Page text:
Recently, it has come to the nation’s attention (which means it has been happening for some time) that the foreclosure process is seriously flawed and that people are either losing houses when they shouldn’t or having to fight against a foreclosure for reasons that are illegal, corrupt or negligent. According to the Richmond Times Dispatch (see January 18, 2011 article), The General Assembly of the State of Virginia has taken up discourse on this very topic today and is trying to push through legislation aimed at fixing this problem. This governmental attention, along with the imposed moratoriums, lawsuits and countersuits, class action cases…..it is all focused on the symptom and not the problem.
I wrote this one back in 2010 when there was legislation being proposed in the Virginia Legislature trying to fix the abuses of the foreclosure process. It was a classic illustration of how the people with the ability to help fix things had no clue how to go about it.
Are there problems with the foreclosure process? I am sure that some would argue that there are. Are people being forced to deal with a foreclosure when they should not be? I think it has been documented now many times that there are far too many examples of wrongful foreclosures and a process run amok. Should we focus on the people that have been wronged and see that that they are made whole? Yes we should.
I think it is important to note that from 2006 to 2010, foreclosures increased nationwide almost 400% (source: seekingalpha dot com). How can anyone realistically expect that any institution, much less a fractured and withering banking system and our overworked court system, keep pace with foreclosure growth without serious growing pains? The answer is that it can’t and it hasn’t. To lob more rules and regulations at the process now is misguided and a waste of time.
Foreclosures occur when the value of the home is less than the market value AND the owner is in default to such a level that the bank takes the property back. The key in all of this is the fact that foreclosures RARELY occur when the owner can sell the property at or near the level of the debt. When prices decline steadily values collectively fall below the debt, the number of foreclosure candidates increases and thus the number of foreclosures follows suit. When you have a 4-5 year tumble in pricing, you are going to have a LOT of foreclosures.
Now for the ECON 101 lesson, price declines happen when supply outpaces demand. Supply has been falling since the height, which should help, but demand has been falling at a faster rate. Until demand increases, foreclosures will occur at rates that are highly problematic and damaging to the overall economy. As I listen with hopeful ears to the noises coming from Fannie/Freddie/FHA as well as Congress, I have yet to hear anything that makes me think that anyone with the power to stem the tide have grasped the problem.
Here are some examples:
• HUD just extended its ‘anti flipping rule’ for another year (source: LA Times, January 16, 2011): What effect do you think that has on demand? It sure doesn’t help. Preventing investors or speculators from stepping in and buying up inventory prevents another important group from helping us find a bottom.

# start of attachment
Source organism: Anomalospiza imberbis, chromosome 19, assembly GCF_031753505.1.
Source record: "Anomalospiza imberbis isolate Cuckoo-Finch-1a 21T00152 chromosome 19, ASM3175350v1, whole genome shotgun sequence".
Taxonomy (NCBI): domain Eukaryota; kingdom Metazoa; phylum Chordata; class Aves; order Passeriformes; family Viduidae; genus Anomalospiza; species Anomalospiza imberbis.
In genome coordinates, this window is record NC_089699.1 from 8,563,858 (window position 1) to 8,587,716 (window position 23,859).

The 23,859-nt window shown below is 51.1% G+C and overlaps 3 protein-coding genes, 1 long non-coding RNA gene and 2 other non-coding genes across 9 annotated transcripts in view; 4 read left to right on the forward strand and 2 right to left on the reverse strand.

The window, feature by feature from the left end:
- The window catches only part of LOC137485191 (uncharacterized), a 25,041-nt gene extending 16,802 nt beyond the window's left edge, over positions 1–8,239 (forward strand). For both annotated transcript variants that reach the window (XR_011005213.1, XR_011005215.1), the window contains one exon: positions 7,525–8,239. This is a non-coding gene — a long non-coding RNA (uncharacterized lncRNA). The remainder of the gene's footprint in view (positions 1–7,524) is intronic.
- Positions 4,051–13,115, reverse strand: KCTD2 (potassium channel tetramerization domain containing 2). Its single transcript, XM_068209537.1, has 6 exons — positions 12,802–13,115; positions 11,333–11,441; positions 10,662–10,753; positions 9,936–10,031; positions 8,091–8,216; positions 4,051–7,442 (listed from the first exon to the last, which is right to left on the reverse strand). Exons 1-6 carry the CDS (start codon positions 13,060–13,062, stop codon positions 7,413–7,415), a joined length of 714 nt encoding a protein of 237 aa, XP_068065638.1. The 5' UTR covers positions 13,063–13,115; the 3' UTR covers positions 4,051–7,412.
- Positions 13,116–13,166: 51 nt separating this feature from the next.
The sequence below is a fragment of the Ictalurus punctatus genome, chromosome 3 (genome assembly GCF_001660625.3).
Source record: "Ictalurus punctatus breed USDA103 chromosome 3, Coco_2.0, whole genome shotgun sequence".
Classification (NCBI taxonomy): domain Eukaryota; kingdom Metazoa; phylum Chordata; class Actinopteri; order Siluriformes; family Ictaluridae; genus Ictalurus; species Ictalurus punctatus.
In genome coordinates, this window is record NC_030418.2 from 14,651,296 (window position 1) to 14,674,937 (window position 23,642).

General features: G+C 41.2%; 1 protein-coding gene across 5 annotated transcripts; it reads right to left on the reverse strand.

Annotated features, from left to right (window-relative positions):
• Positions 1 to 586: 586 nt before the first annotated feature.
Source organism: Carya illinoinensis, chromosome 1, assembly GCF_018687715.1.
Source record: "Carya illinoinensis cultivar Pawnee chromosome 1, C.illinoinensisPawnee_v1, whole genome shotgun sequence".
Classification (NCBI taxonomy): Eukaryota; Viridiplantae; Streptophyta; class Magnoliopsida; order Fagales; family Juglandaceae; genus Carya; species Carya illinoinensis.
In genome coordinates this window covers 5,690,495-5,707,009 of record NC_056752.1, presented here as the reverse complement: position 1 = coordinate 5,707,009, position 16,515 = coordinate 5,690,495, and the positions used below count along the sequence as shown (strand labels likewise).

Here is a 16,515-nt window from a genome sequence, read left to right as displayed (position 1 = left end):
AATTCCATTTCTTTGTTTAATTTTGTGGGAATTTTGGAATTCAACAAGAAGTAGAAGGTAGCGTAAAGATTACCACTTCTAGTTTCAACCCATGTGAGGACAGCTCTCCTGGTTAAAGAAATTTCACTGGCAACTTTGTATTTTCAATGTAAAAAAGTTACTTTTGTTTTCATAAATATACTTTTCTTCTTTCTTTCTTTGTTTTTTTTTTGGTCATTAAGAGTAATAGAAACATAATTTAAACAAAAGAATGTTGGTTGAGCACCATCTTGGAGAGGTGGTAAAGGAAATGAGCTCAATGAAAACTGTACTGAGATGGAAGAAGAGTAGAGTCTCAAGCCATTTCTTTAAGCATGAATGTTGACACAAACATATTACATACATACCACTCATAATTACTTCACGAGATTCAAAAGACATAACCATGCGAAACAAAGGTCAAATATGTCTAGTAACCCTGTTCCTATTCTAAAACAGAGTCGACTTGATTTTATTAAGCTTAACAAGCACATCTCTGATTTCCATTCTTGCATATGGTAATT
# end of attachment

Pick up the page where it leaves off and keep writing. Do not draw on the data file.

• FHA Rules for Condos are truly a head scratcher: Rules interpretations, unrealistic pre-sale levels and maximum loan density limits are a HUGE negative to condos. No lending within a project = no buyers for that project. This is a big problem.
• Credit Scores of Today: In yet another attempt to make sure that we never boom/bust again, GSA’s have tightened their guidelines to such a point that getting a mortgage is harder, more expensive and more frustrating than ever before….another depressive input to demand.
• Mortgage Interest Deduction: If you take away the interest deduction, you affect values. Why in the world would you take away ANOTHER reason to buy the one asset you need the populous to buy? If you want to talk about this in 2020 or after sustained data that values are trending up, then that is fine by me but, to talk about this in 2011…..I just don’t understand it.
What do each of these changes do? They all depress demand. The $8,000 tax credit of spring 2010 showed that on one level, Washington understood that demand is something that is needed and can be enhanced with relatively simple measures. However, almost every other housing or lending policy has been directly at odds with demand stimulus.
Coming back to foreclosures; there will be no stemming of the tide in foreclosures until demand returns. When we stabilize demand, prices will stabilize and the loss of values will end….and not before. The foreclosure process is not the problem; it is the market creating foreclosures at a rate too great for a system not equipped to handle it. Stopping the slide in prices fixes the problem, not more legislation.
I am all for punishing those who fraudulently or negligently abused the foreclosure process (and I am sure we will) but let’s not spend all of our time trying to fix a symptom of the larger problem. The problem is demand. When we fix demand, foreclosure abuse becomes back page news.